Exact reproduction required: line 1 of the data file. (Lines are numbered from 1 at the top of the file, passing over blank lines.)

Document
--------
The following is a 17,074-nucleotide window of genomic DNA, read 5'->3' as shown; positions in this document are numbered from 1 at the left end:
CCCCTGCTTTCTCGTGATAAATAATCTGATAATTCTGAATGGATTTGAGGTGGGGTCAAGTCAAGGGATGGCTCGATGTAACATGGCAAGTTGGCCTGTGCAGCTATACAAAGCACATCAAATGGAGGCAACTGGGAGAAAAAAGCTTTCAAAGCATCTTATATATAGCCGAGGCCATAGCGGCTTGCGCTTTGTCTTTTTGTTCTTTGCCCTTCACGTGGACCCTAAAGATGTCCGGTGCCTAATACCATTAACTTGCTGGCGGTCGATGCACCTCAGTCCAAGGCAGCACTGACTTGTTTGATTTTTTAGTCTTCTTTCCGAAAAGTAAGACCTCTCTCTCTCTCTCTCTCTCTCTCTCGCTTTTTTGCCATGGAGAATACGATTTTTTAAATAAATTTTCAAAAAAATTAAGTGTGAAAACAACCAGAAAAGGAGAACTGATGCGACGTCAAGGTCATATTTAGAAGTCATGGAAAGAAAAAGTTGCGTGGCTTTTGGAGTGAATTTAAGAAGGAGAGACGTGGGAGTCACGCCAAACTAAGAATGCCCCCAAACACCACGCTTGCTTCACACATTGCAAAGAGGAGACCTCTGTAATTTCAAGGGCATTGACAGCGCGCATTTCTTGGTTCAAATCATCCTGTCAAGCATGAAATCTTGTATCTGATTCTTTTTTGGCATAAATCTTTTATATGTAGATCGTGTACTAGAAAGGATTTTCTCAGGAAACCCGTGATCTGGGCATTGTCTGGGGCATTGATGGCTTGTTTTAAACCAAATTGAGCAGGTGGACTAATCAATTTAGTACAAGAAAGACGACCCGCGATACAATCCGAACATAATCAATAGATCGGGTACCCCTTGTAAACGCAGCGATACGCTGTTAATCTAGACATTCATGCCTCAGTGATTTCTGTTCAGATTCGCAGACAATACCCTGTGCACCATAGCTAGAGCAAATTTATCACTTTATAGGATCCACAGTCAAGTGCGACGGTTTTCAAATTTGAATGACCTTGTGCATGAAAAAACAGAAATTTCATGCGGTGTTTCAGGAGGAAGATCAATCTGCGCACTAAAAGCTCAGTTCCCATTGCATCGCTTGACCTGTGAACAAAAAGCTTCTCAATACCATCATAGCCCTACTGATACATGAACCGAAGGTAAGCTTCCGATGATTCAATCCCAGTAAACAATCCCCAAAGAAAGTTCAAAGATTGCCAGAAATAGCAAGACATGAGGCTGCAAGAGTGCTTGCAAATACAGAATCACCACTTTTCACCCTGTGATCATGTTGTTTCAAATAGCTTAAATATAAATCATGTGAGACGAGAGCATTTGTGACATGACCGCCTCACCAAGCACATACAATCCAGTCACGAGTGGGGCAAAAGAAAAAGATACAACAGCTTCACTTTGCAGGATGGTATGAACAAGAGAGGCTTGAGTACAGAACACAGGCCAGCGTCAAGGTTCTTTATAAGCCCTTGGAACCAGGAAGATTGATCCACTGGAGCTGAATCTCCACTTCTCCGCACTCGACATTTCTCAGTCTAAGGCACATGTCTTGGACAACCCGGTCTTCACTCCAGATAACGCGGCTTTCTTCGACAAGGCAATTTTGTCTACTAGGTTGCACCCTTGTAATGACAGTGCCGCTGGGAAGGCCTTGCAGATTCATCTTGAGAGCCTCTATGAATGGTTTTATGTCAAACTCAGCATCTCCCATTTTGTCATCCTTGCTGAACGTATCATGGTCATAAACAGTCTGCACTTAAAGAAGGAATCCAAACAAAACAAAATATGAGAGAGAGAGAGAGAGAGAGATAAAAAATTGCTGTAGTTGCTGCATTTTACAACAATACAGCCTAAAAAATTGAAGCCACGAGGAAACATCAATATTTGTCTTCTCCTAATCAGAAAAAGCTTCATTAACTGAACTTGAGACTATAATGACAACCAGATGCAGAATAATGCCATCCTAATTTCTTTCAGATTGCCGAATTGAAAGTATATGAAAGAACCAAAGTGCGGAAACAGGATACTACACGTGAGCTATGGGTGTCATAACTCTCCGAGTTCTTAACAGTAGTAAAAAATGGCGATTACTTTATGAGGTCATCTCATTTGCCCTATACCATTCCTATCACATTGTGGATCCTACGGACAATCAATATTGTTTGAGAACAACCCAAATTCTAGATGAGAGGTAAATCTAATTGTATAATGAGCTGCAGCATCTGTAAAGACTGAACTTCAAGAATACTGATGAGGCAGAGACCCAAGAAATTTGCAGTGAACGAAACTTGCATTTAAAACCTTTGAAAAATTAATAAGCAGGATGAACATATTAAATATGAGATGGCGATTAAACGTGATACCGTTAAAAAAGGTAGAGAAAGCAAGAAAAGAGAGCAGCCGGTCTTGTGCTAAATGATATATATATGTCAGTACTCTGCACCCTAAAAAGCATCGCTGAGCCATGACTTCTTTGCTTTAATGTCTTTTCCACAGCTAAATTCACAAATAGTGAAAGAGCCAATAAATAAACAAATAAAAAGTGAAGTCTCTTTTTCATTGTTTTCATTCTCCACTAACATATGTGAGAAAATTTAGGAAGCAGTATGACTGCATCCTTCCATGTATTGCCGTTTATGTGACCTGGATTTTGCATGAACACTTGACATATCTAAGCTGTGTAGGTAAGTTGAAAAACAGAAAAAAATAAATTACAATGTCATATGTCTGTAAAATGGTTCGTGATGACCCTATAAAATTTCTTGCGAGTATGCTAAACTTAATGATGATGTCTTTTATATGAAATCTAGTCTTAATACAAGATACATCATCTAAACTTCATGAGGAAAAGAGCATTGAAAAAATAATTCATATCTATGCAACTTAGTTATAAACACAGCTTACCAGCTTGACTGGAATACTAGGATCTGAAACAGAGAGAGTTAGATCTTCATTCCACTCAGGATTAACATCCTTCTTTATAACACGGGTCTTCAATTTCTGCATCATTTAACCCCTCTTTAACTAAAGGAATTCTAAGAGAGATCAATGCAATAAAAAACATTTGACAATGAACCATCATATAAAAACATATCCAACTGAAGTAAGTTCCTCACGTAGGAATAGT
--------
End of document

The following is a 17,074-nucleotide window of genomic DNA, read 5'->3' as shown; positions in this document are numbered from 1 at the left end: